Course Hero. "On the Beach Study Guide." Course Hero. 18 Jan. 2018. Web. 25 Sep. 2018. <https://www.coursehero.com/lit/On-the-Beach/>.
Course Hero. (2018, January 18). On the Beach Study Guide. In Course Hero. Retrieved September 25, 2018, from https://www.coursehero.com/lit/On-the-Beach/
(Course Hero, 2018)
Course Hero. "On the Beach Study Guide." January 18, 2018. Accessed September 25, 2018. https://www.coursehero.com/lit/On-the-Beach/.
Course Hero, "On the Beach Study Guide," January 18, 2018, accessed September 25, 2018, https://www.coursehero.com/lit/On-the-Beach/.
In the post–World War III world, radio signals are the vital lines of communication between cities that are still alive. The progress of the deadly radioactive dust can be tracked as communication centers fall silent. In this way the signals represent life itself and, in their silence, serve as accurate markers for when and where life has been extinguished.
In relationship to this, radio signals also represent the false hope that life survives in North America despite the war and its devastating radioactive fallout. Random transmissions originating somewhere around Seattle, Washington, have been picked up in Australia. The messages are gibberish, but perhaps the sender does not know Morse code or how to operate the transmitting key. The submarine Scorpion is sent to investigate. This hope is dashed when Lieutenant Sunderstrom enters the radio communications building on Santa Maria Island. There he finds a transmitter still running, with a broken window frame tapping randomly on a transmission key.
Soon enough, all radio signals will cease. Their silenced transmissions will signal humankind's passing.
Living in a port city, residents of Melbourne enjoy beach life. It's a place for picnics, boat races, swimming, and fun in general. Walking along the shore or watching a sunset reminds people there is still beauty in the world.
On a more symbolic level, the beach becomes a dividing line between the known and the unknown worlds. As the submarine Scorpion cruises along the coasts of Australia and North America, the crew calls out through loudspeakers, summoning anyone alive to the waterfront. Elevated radiation levels prevent them leaving the protection of the ship. True conditions ashore remain a mystery, hidden away within the closed and silent buildings and houses. The crewmen can only assume, through inference, "that when the end had come the people had died tidily."
On a still deeper level, the beach represents the border between life and death. In the words of the novel's epigraph, it is "the last of the meeting places" where people are gathered before the world ends. Here they spend their last days of life in the sun—or in the case of the group of corpses seen by Sunderstrom, where their deaths occur. In the characters of Moira and Dwight, the beach is where love begins and ends and where they say goodbye. As she is dying Moira watches from shore as Dwight takes his ship out to sea to scuttle it and, in his words, "go home." Swallowing her cyanide pills, Moira hopes to follow him into death and that he will wait for her.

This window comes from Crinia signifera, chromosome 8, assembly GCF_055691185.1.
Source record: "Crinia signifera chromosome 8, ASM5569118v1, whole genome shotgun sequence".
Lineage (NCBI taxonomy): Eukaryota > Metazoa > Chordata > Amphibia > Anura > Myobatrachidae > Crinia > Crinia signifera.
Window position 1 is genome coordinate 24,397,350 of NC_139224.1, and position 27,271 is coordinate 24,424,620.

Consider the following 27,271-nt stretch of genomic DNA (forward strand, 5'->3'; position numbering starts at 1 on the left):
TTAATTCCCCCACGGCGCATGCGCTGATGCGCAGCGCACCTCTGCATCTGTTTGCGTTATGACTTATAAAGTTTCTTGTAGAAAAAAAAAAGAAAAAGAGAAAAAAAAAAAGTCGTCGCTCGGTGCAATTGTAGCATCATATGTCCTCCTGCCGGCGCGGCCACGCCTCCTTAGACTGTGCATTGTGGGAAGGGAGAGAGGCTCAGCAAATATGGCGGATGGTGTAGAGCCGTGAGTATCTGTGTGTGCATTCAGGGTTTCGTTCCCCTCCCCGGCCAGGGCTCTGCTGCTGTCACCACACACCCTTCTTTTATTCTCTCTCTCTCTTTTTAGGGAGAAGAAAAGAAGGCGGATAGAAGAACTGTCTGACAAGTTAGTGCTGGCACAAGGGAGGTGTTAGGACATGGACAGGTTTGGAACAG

Peter and Mary share a passion for gardening. They spend hours laying out a kitchen garden, digging up saplings, planting flowers, and deciding where to put a flowering gum tree. Their plans cover the next 10 years, with no thought to the fact that within six months they'll not be there to enjoy anything. This reality stands outside the sphere of their happy diversion. The garden typifies the escape people seek in their final months of life. Individuals have personal illusions into which they can retreat for a short time and make believe life will go on as they once dreamed. Escapes vary—for example, a business course or car racing—but each offers a way to remain sane while waiting for the end.
As a symbol, Peter and Mary's garden represents the continuation of life. Long after they are gone, the trees, flowers, and vegetables they planted will grow and die to grow again in the ongoing cycle of life. Their garden may serve as a testimonial to the order of a world that has passed.
Dwight has been staying with Moira and her parents before going off on his final mission. There, amid a collection of cast-off items intended for a jumble, or charity sale, he spots an old pogo stick. He is delighted to learn that it once belonged to Moira and is charmed by the idea of her using it as a child. He tells her he enjoys "looking at other people's toys and trying to think what they must have looked like." He then decides that a pogo stick will be the perfect gift to bring home to his daughter, Helen.
As a child's toy, the pogo stick represents better times and the innocence of childhood, when life seemed more simple and the future boundless. Dwight's quest to purchase the toy for Helen is a quest to retrieve the past—and just as hopeless. There are no pogo sticks left to buy. The pogo stick also represents the future that will never be, the sentimental hopes of young people like Moira or Helen that cannot be fulfilled. Before the war Moira had refused to let her mother give her pogo stick or any other toy away. She tells Dwight, "I was going to keep them for my children to play with." Now the stick and all the rest are in the jumble pile because there aren't going to be any more children.
While Dwight is away on his last mission on Scorpion, Moira goes to great lengths to find a pogo stick for his daughter. Upon his return she gives him the toy to take with him when he "goes home." The pogo stick becomes a symbol of the tenderness that surfaces between people as they help one another cope with their common fate.